By Orla Fay
Eavan Boland was born on the 24th of September 1944 which makes her of the same generation as my own parents. Her father was a diplomat and her mother, a painter. Some of her childhood was spent in London and it has been reported that this separation from her native country strengthened her identity with it. Over her lifetime, she published several books and her poetry collection In a Time of Violence (1994) received a Lannan Award and was shortlisted for the T. S. Eliot Prize. She was commissioned by the government of Ireland and the Royal Irish Academy to write the poem “Our future will become the past of other women” to be read at the UN and in Ireland during the centenary commemorations of women gaining the vote in Ireland in 1918. She was a professor at Stanford University where she had taught from 1996.
Yesterday, which was the day after her death, it was her poem Quarantine which was most recited on radio and read on social media. It is a heart-breaking and a livid poem about The Great Famine of 1845 to 1849 in which one million Irish people died and another one million – it is estimated – emigrated. It is a poem that is apt for the times as we self-isolate to curb the spread of the coronavirus, yet we are blessed in the sense that most of us in Ireland can eat and have many creature comforts. The poem is also an homage to the love between a man and woman. The Pomegranate is another piece which is treasured for its exploration of the love a mother holds for her daughter and of her fears for her in a sometimes dangerous world.
I met Eavan Boland only once, at the tail end of the launch of Poetry Ireland Review (PIR) 126 at the Poetry Ireland headquarters, Parnell Square, Dublin. It was early December 2018 and I had arrived in the city earlier that day to engage in the festive spirit of the season, admiring the decorative lights on Henry Street and Grafton Street, listening to carols and to those who were busking. “Welcome to Dublin 1” a neon sign glowed as the evening darkness set in after 4 pm. I did feel like a number one, at the top of my game for now at least, as PIR is the premier journal in our country and a prized feather in the cap of any aspiring poet.
In March, I watched a documentary on RTE (the state TV channel) about the life of Eavan Boland which was titled Eavan Boland: Is it Still the Same? It was aired to celebrate International Women’s Day. From watching the programme, I found a new respect for the elegance, directness and intelligence of Boland. I admired her descriptions of life as a new mother that can be found in the poem Night Feed, for example. I also loved that she had maintained her friendship with former President of Ireland and UN High Commissioner for Human Rights, Mary Robinson. They had met while studying at Trinity College at the same time.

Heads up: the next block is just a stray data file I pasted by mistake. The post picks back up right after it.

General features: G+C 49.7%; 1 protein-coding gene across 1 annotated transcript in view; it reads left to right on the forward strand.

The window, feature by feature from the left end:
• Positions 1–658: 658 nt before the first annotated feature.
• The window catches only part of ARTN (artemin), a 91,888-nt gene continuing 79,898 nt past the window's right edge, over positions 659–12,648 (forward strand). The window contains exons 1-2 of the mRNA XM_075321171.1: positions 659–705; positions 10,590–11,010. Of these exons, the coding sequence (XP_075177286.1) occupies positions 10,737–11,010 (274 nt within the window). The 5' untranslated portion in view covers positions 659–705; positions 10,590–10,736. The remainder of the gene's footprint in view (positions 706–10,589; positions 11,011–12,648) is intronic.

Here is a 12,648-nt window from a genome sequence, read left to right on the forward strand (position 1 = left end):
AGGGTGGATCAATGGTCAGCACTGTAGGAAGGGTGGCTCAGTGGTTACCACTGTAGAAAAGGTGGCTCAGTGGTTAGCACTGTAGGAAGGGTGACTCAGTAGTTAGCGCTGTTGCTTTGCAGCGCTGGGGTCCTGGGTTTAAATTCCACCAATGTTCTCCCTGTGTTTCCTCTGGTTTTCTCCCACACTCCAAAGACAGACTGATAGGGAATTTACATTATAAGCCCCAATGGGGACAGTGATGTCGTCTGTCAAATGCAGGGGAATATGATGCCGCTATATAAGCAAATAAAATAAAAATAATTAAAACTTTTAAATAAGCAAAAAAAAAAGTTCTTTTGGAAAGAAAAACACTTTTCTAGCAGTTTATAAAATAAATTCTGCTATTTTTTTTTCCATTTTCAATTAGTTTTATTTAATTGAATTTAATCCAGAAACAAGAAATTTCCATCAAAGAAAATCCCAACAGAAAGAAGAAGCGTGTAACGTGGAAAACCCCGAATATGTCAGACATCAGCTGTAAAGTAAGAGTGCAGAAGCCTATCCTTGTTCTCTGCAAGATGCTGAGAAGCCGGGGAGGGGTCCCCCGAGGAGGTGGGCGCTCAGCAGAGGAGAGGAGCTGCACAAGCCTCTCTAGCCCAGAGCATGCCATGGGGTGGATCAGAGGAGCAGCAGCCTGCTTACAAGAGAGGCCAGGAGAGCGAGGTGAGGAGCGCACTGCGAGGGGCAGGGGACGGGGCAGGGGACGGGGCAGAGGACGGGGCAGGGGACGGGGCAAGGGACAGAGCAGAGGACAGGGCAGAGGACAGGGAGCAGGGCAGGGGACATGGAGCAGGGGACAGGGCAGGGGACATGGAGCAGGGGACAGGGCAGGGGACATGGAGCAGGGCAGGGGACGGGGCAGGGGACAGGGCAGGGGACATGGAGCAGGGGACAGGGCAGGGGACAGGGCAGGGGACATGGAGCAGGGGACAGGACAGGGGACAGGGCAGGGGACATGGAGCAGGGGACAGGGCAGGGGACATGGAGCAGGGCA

The following day, I put pen to paper and wrote a letter addressed to Ms. Boland telling her I had watched the documentary and enclosed some poems for her consideration in PIR. She was the first editor of the journal I had submitted to and it seemed like I was shooting for the moon. To my surprise, she chose a poem called Poet in a Train Station Bar for inclusion. The poem was written about an encounter I had with another poet, a peer, I spied in Heuston Station and it is a character study of this figure, from a distance. In the editorial to PIR 126, Boland wrote about how barriers have been broken down to the extent that there is now no set stereotype of how a poet should look, nor who they can be. Anyone can be a poet. The marginalised can too be embraced. It is this democratic spirit that is so admirable about Boland. Poet in a Train Station Bar was also published in The Irish Times.
Before the launch, I had met fellow poet, John Noonan who hails from Dundalk. John had a poem in this issue. It was a night of readings and merriment. Afterwards, John and I meekly approached Eavan to ask her to sign our journals and to ask for a picture with her. She was friendly, gracious and pleased to chat.
In the editorial to PIR 126, Boland wrote about how barriers have been broken down to the extent that there is now no set stereotype of how a poet should look, nor who they can be. Anyone can be a poet. The marginalised can too be embraced. It is this democratic spirit that is so admirable about Boland.
As I walked towards O’Connell Street on leaving, I turned and saw her hailing a taxi or rushing to her lift home, an ethereal figure clouded with shadowy sapphire whom I would never see again.
May she rest in peace, gone to the other side, standing with the ancestors now, a poet of the mists.
Orla Fay is the editor of Boyne Berries Magazine. Recently, her work appeared in Impossible Archetype, Crannóg and The Lake. She won 3rd prize in The Oliver Goldsmith Poetry Prize 2019 and was highly commended in The Francis Ledwidge International Poetry Award 2019. Her poem The Natural Order was selected as a poem of the week in The Irish Times in July 2019. Her debut collection is forthcoming from Salmon Poetry. She blogs at http://orlafay.blogspot.com/
Follow her on Twitter: @FayOrla